A historic effort to shatter the foundations of white supremacy in what was one of the nation’s most viciously racist, segregated states.
The shocking story of Richard Leopold and Nathan Loeb, two wealthy college students who murdered a 14-year-old boy in 1924.
The story of James Garfield, one of the most extraordinary men ever elected president, and his assassination by a deluded madman.
"I have the authority to exempt you from prosecution," Wallace wrote in a letter in 1878 to Billy the Kid, "if you will testify to what you know." The following month, the Kid appeared in front of a Lincoln grand jury; his testimony helped law enforcement charge 50 more men with murder and other crimes related to the Lincoln County War.
Yet following the trial, McCarty's petitions to Wallace went unanswered. When the local district attorney refused to drop the charges against the Kid, he fled Lincoln County. "I don't think Lew Wallace gave a damn about Billy the Kid," says writer Michael Wallis in the film.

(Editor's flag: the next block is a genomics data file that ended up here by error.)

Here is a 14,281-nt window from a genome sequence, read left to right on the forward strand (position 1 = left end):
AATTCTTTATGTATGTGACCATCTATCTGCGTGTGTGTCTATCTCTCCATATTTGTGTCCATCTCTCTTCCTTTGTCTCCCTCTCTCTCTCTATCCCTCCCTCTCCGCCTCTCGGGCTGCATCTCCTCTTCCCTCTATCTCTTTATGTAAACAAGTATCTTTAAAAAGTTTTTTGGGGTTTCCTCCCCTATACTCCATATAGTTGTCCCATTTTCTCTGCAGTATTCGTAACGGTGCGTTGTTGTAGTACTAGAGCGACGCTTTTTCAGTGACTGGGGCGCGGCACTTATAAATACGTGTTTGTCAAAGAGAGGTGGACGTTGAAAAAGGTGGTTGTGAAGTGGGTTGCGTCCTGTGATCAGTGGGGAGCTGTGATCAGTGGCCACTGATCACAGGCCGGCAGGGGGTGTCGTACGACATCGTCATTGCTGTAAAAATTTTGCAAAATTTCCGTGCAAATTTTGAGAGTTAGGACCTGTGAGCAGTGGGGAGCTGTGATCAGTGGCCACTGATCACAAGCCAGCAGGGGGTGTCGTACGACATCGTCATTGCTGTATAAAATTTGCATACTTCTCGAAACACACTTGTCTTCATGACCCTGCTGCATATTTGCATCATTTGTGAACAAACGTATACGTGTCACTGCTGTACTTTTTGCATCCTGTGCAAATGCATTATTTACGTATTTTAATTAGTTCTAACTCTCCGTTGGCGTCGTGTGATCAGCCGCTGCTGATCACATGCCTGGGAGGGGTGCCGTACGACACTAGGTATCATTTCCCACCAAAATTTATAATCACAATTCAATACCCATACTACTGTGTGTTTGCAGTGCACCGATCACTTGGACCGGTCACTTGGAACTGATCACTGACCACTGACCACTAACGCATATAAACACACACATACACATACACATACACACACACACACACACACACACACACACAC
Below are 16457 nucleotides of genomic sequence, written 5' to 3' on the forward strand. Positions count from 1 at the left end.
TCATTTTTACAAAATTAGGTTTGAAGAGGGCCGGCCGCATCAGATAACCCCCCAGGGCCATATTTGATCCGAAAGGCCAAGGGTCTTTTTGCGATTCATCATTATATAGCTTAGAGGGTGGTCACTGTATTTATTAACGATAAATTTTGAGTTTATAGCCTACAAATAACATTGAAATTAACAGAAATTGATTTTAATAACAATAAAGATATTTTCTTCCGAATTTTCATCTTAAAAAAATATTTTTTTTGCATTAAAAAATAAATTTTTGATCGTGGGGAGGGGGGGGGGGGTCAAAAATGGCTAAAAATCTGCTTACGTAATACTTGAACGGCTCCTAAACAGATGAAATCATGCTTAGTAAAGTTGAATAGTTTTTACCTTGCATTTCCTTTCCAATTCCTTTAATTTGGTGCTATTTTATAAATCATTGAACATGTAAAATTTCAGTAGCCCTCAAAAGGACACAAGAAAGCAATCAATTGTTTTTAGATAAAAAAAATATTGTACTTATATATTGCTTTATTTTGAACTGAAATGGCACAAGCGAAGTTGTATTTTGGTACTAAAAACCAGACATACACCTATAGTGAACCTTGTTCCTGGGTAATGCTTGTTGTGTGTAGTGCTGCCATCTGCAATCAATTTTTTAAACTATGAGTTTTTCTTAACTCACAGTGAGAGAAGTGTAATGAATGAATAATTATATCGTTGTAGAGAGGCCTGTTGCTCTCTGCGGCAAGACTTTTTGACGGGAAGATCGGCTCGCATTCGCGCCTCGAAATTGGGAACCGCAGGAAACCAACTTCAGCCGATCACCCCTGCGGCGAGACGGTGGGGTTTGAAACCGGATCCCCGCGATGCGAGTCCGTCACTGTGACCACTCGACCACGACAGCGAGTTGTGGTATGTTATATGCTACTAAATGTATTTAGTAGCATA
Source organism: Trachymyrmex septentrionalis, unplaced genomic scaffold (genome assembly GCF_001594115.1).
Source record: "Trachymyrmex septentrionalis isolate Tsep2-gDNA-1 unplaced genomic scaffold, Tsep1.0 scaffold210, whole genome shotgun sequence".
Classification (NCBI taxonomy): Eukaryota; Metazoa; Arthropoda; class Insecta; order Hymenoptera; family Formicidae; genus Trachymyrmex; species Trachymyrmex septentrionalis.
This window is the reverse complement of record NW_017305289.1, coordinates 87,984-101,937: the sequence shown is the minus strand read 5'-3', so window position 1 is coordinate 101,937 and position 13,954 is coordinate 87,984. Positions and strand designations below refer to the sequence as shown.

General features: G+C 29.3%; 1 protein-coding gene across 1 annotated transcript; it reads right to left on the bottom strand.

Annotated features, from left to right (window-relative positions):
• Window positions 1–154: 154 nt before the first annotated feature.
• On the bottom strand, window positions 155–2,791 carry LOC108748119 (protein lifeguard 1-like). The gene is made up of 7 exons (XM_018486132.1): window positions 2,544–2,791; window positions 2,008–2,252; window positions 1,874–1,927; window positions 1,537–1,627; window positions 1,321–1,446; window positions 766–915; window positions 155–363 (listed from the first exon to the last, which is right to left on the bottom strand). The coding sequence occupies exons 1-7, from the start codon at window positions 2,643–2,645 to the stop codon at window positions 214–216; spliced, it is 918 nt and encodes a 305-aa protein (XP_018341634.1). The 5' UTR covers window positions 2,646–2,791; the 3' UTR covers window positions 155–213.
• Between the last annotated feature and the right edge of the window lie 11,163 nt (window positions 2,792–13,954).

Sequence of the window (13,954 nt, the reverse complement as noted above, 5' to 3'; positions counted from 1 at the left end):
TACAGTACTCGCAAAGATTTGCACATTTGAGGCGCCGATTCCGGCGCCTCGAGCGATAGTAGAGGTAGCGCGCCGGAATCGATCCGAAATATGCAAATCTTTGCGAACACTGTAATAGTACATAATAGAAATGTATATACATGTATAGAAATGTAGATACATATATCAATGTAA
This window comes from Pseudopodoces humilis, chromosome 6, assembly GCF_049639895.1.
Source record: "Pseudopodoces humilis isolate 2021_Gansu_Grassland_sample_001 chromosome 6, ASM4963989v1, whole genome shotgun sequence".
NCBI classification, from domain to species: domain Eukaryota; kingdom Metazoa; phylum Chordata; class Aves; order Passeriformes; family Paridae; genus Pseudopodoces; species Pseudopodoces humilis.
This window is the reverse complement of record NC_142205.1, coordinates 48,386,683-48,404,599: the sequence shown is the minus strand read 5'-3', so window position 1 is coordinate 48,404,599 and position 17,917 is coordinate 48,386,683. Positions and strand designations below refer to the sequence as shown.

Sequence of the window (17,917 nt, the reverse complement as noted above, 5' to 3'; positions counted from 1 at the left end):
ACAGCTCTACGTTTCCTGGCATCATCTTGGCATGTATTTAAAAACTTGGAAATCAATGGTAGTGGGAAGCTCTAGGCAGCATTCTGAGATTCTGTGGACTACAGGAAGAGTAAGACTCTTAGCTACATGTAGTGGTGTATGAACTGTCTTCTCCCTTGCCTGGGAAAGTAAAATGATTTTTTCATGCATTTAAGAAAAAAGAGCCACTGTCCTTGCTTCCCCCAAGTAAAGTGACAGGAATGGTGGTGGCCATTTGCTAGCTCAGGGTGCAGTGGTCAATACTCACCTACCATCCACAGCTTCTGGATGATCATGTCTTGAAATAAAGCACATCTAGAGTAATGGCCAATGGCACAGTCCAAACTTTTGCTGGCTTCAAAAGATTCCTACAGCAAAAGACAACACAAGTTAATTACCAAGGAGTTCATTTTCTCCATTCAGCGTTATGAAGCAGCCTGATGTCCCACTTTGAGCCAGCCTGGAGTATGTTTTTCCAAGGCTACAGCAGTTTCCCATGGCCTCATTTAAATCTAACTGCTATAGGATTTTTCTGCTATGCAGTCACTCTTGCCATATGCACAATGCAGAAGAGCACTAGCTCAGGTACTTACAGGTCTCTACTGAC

More than a century later, Governor Bill Richardson of New Mexico announced his intention to research a potential pardon for Billy the Kid, causing a major controversy.
My American Experience
The trial of Leopold and Loeb captured Americans' attention across the country in 1924. What crime do you think was the most sensational of the 20th century?
In February and March 2016, American Experience has three new documentaries premiering on PBS. The newest addition to our award-winning Presidents Collection, Murder of a President, premieres on February 2 at 9/8c. The following week, on February 9, our documentary about the infamous 1924 trial of Nathan Leopold and Richard Loeb, The Perfect Crime, will premiere at 9/8c. On March 1 at 9/8c, Space Men dives into the story of the first Americans to explore the outer reaches of our atmosphere -- by balloon. Watch this synopsis with commentary from Executive Producer Mark Samels.